Assays are carried out as described in Thomas and Tallman (J. Bio. Chem. 156: 9838-9842, J. Neurosci. 3: 433-440, 1983). Rat cortical tissue is dissected and homogenized in 25 volumes (w/v) of 0.05M Tris HCl buffer (pH 7.4 at 4 C). The tissue homogenate is centrifuged in the cold (4) at 20,000g for 20'. The supernatant is decanted and the pellet is rehomogenized in the same volume of buffer and again centrifuged at 20,000g. The supernatant is decanted and the pellet is frozen at -20 C. overnight. The pellet is then thawed and rehomogenized in 25 volume (original wt/vol) of buffer and the procedure is carried out twice. The pellet is finally resuspended in 50 volumes (w/vol of 0.05M Tris HCl buffer (pH 7.4 at 40 C.).

Incubations contain 100 ml of tissue homogenate, 100 ml of radioligand 0.5 nM (3 H-RO15-1788 [3 H-Flumazenil] specific activity 80 Ci/mmol), drug or blocker and buffer to a total volume of 500ml. Incubations are carried for 30 min at 4 C. then are rapidly filtered through GFB filters to separate free and bound ligand. Filters are washed twice with fresh 0.05M Tris HCl buffer (pH 7.4 at 4 C.) and counted in a liquid scintillation counter. 1.0 mM diazepam is added to some tubes to determine nonspecific binding. Data are collected in triplicate determinations, averaged and % inhibition of total specific binding is calculated. Total Specific Binding=Total-Nonspecific. In some cases, the amounts of unlabeled drugs is varied and total displacement curves of binding are carried out. Data are convened to a form for the calculation of IC50 and Hill Coefficient (nH). Data for the compounds of this invention are listed in Table I.

              TABLE I______________________________________Compound Number1            IC50 (uM)______________________________________ 1               .004 2               .430 6               .001 8               .02512               .02814               .13317               .470______________________________________ 1 Compound numbers relate to compounds shown in the figures.

The compounds of general formula I may be administered orally, topically, parenterally, by inhalation or spray or rectally in dosage unit formulations containing conventional non-toxic pharmaceutically acceptable carriers, adjuvants and vehicles. The term parenteral as used herein includes subcutaneous injections, intravenous, intramuscular, intrasternal injection or infusion techniques. In addition, there is provided a pharmaceutical formulation comprising a compound of general formula I and a pharmaceutically acceptable carrier. One or more compounds of general formula I may be present in association with one or more non-toxic pharmaceutically acceptable carriers and/or diluents and/or adjuvants and if desired other active ingredients. The pharmaceutical compositions containing compounds of general formula I may be in a form suitable for oral use, for example, as tablets, troches, lozenges, aqueous or oily suspensions, dispersible powders or granules, emulsion, hard or soft capsules, or syrups or elixirs.

Compositions intended for oral use may be prepared according to any method known to the art for the manufacture of pharmaceutical compositions and such compositions may contain one or more agents selected from the group consisting of sweetening agents, flavoring agents, coloring agents and preserving agents in order to provide pharmaceutically elegant and palatable preparations. Tablets contain the active ingredient in admixture with nontoxic pharmaceutically acceptable excipients which are suitable for the manufacture of tablets. These excipients may be for example, inert diluents, such as calcium carbonate, sodium carbonate, lactose, calcium phosphate or sodium phosphate; granulating and disintegrating agents, for example, corn starch, or alginic acid; binding agents, for example starch, gelatin or acacia, and lubricating agents, for example magnesium stearate, stearic acid or talc. The tablets may be uncoated or they may be coated by known techniques to delay disintegration and absorption in the gastrointestinal tract and thereby provide a sustained action over a longer period. For example, a time delay material such as glyceryl monosterate or glyceryl distearate may be employed.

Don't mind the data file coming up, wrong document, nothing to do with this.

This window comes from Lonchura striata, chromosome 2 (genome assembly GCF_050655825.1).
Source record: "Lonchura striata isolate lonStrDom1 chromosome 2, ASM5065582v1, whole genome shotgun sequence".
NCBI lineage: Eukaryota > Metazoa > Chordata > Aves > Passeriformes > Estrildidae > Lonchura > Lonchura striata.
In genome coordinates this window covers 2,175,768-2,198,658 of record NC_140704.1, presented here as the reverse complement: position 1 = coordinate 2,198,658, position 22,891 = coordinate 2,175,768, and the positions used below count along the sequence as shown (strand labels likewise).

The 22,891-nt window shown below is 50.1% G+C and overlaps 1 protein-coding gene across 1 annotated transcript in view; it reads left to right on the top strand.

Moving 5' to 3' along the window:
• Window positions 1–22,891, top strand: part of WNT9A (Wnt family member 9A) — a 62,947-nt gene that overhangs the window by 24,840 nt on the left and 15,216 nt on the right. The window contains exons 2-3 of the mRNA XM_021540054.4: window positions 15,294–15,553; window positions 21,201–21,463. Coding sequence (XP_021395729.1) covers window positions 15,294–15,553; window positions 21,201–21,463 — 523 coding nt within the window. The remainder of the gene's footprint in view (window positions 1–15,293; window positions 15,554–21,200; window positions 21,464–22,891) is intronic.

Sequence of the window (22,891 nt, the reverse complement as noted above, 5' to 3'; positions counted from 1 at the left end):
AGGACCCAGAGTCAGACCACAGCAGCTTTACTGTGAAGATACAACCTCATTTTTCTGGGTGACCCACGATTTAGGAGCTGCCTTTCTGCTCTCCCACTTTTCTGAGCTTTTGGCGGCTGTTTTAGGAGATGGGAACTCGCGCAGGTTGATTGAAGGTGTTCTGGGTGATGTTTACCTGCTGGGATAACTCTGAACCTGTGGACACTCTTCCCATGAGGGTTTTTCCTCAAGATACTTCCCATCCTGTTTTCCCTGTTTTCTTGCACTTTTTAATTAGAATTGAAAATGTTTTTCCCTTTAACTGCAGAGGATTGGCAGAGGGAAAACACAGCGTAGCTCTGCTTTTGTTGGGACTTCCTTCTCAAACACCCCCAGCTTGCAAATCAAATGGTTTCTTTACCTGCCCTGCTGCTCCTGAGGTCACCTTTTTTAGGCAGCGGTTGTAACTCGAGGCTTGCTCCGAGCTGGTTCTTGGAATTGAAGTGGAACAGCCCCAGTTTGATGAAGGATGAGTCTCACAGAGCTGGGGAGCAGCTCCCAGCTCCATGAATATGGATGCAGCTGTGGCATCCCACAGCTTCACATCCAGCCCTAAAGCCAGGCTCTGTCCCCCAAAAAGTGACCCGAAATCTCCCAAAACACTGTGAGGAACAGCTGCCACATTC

Formulations for oral use may also be presented as hard gelatin capsules wherein the active ingredient is mixed with an inert solid diluent, for example, calcium carbonate, calcium phosphate or kaolin, or as soft gelatin capsules wherein the active ingredient is mixed with water or an oil medium, for example peanut oil, liquid paraffin or olive oil.

Aqueous suspensions contain the active materials in admixture with excipients suitable for the manufacture of aqueous suspensions. Such excipients are suspending agents, for example sodium carboxymethylcellulose, methylcellulose, hydropropylmethylcellulose, sodium alginate, polyvinylpyrrolidone, gum tragacanth and gum acacia; dispersing or wetting agents may be a naturally-occurring phosphatide, for example, lecithin, or condensation products of an alkylene oxide with fatty acids, for example polyoxyethylene stearate, or condensation products of ethylene oxide with long chain aliphatic alcohols, for example heptadecaethyleneoxycetanol, or condensation products of ethylene oxide with partial esters derived from fatty acids and a hexitol such as polyoxyethylene sorbitol monooleate, or condensation products of ethylene oxide with partial esters derived from fatty acids and hexitol anhydrides, for example polyethylene sorbitan monooleate. The aqueous suspensions may also contain one or more preservatives, for example ethyl, or n-propyl p-hydroxybenzoate, one or more coloring agents, one or more flavoring agents, and one or more sweetening agents, such as sucrose or saccharin.